The size of the assistance is under negotiation, the person said on condition of anonymity because the talks are private. A deal may be reached in days as Detroit-based GMAC incorporates losses from its home-loan businesses, the person said.
GMAC received two rounds of government aid totalling $13.5 billion as it struggled with losses at home-mortgage operations, which include Residential Capital LLC, known as ResCap. The primary lender to General Motors Co., its former parent, and Chrysler Group LLC is being helped by profits in auto-lending and is working to sell or restructure the ResCap unit.
We question why GMAC needs this capital, CreditSights Inc. analyst Adam Steer said in an interview. If you look at where the losses are coming from, its not coming from the core automotive business, its coming from the legacy portfolio at ResCap. Steer has called for GMAC to cut ties to the home lender or place it in bankruptcy.
GMAC would like to find a solution to ResCap by the end of the year, chief financial officer Robert Hull said Nov 4 in the companys third-quarter earnings call. The lender reported its eighth loss in the past nine quarters in November, while the auto-finance unit had a profit.
We have been conducting a strategic review of our business and evaluating options to address the challenges at ResCap and at the mortgage operation, GMAC spokeswoman Gina Proia said yesterday in an interview.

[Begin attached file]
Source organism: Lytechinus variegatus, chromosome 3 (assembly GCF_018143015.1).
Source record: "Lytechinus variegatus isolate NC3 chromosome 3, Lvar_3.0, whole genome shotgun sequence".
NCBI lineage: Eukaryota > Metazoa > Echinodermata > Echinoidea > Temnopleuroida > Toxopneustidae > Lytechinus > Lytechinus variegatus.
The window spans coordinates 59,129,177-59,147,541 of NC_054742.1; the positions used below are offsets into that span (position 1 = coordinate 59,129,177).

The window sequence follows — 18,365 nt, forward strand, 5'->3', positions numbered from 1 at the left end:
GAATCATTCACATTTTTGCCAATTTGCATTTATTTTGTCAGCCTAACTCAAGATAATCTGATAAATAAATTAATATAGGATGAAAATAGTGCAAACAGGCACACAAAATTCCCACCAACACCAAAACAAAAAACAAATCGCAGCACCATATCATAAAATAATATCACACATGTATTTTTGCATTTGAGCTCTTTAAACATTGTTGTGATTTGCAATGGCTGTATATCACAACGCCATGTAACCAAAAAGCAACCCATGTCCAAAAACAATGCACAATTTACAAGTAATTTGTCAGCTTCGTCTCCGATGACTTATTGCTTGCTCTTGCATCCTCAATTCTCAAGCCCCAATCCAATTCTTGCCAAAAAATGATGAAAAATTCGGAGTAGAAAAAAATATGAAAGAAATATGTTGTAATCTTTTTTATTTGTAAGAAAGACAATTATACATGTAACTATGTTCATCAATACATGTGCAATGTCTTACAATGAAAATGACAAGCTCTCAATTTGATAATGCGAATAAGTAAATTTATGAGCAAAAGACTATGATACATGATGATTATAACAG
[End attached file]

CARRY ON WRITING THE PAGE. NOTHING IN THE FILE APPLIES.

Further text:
The Wall Street Journal reported earlier that GMAC was negotiating a third aid package. GMAC was ordered by the Federal Reserve in May to raise as much as $9.1 billion in new Tier 1 capital to withstand a possible prolonged recession, after government stress tests of finance companies. The US gave the lender $3.5 billion toward that goal, leaving a capital hole as large as $5.6 billion to be filled by Nov 9.
As we stated on Nov 9, Treasury is in discussions with GMAC to ensure its capital needs, as determined last May by the stress tests, are met, Treasury Department spokesperson Andrew Williams said in an interview.
GMAC asked Treasury in November to delay providing the third round of government aid as outlined in the stress tests until newly appointed chief executive officer Michael Carpenter could assess the companys needs. Carpenter replaced CEO Alvaro de Molina Nov 16. CreditSights Steer said it might make more sense for the government to make capital available to GMAC on an as-needed basis rather than forcing the lender to take more bailout funds. A more proactive way to deal with this is to make a capital line available to GMAC that it could draw on if it actually needs it rather than putting taxpayer money at risk right away, Steer said.